Questioning Nusantara Vaccine
The Nusantara vaccine is not suitable for Indonesia, which needs to inoculate large numbers of people. Existing vaccines are already proven effective for old people and those with other health conditions.
THERE is no ban on government or private institutions developing Covid-19 vaccines. However, the endeavor to produce a vaccine must be carried out in line with regulations and use standard research procedures. This should also apply to the development of the Nusantara vaccine.
According to the person who proposed it, former health minister Terawan Agus Putranto, the Nusantara vaccine was developed for people with comorbidities on the request of President Joko Widodo. However, the process of developing this vaccine has not been transparent. A company from the United States, Aivita Biomedical, was suddenly announced as a partner. The Health Ministry’s Research and Development Agency then appointed Rama Emerald Multi Sukses to conduct clinical trials.
The choice of vaccine technology based on dendritic cells—components of blood cells that are a part of the immune system—also triggered debate. The problem is that no dendritic cell-based Covid-19 vaccines have entered phase three clinical trials, yet alone been approved by any drug oversight authority. Furthermore, Aivita Biomedical has no track record as a producer of dendritic cell vaccines. Three of the company’s vaccines developed for cell cancer immunotherapy have only just entered phase one or two clinical trials.
There is nothing wrong with a desire to produce a dendritic cell Covid-19 vaccine in Indonesia to equal the achievements of the United States, Germany, Britain, Russia and China. But it is important to remember that the Nusantara vaccine is not in line with the needs of 181.55 million Indonesians. With a population this large, Indonesia needs mass vaccination, not the type of personal vaccination used for cell cancer therapy proposed by Terawan.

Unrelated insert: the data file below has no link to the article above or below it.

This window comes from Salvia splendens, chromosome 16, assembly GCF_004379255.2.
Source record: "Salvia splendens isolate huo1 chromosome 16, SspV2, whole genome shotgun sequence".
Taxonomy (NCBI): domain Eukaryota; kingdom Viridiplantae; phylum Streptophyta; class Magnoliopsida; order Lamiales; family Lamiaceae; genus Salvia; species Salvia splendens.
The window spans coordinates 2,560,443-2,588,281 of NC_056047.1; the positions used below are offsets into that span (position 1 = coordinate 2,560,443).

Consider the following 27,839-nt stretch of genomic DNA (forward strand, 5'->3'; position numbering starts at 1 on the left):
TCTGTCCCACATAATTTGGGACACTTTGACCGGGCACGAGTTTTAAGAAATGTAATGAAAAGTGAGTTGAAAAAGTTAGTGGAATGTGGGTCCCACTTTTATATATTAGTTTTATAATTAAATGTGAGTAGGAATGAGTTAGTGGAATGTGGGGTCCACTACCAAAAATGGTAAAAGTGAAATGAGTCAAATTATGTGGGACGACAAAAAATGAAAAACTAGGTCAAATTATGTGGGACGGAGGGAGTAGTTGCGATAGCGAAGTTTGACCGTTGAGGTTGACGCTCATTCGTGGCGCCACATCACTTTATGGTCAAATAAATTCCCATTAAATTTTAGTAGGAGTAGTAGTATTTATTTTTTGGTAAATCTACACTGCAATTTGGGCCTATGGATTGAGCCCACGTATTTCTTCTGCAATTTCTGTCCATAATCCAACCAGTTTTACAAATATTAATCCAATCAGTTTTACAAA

And neither is there a pressing need for an individual vaccine like Nusantara because the vaccines currently being used in many nations have proved to be effective for older people and those with comorbidities. These conventional vaccines are effective at preventing infections of the SARS-CoV-2 virus. These vaccines are also much cheaper than those developed using dendritic cells.
We could use the same approach as India, which has rolled out a vaccine program that is rapid and properly targeted. Starting the program three days after Indonesia, as of February 28 the Indian government had vaccinated 14.3 million people. India, with a population of 1.38 billion, is targeting 300 million citizens for vaccination—270 million of them aged over 50 or with other health conditions—by the end of July.
India’s success is a result of the contribution of the Serum Institute of India and Bharat Biotech, which developed a Covid-19 vaccine. This is not a ‘sophisticated’ vaccine like Nusantara, but a simple vaccine based on dead virus cells. The Serum Institute worked with the University of Oxford-AstraZeneca to produce the Covishield vaccine, while Bharat Biotech produced the Covaxin vaccine together with the Indian National Institute of Virology. The government of India is an example of using the scientific approach in policymaking.
The development of the Nusantara vaccine is clearly not a priority and therefore, the government should not continue with it. The resources and funding for this ‘private vaccine’ could be redirected to the vaccination program or be used to accelerate the ongoing development of the Merah Putih vaccine.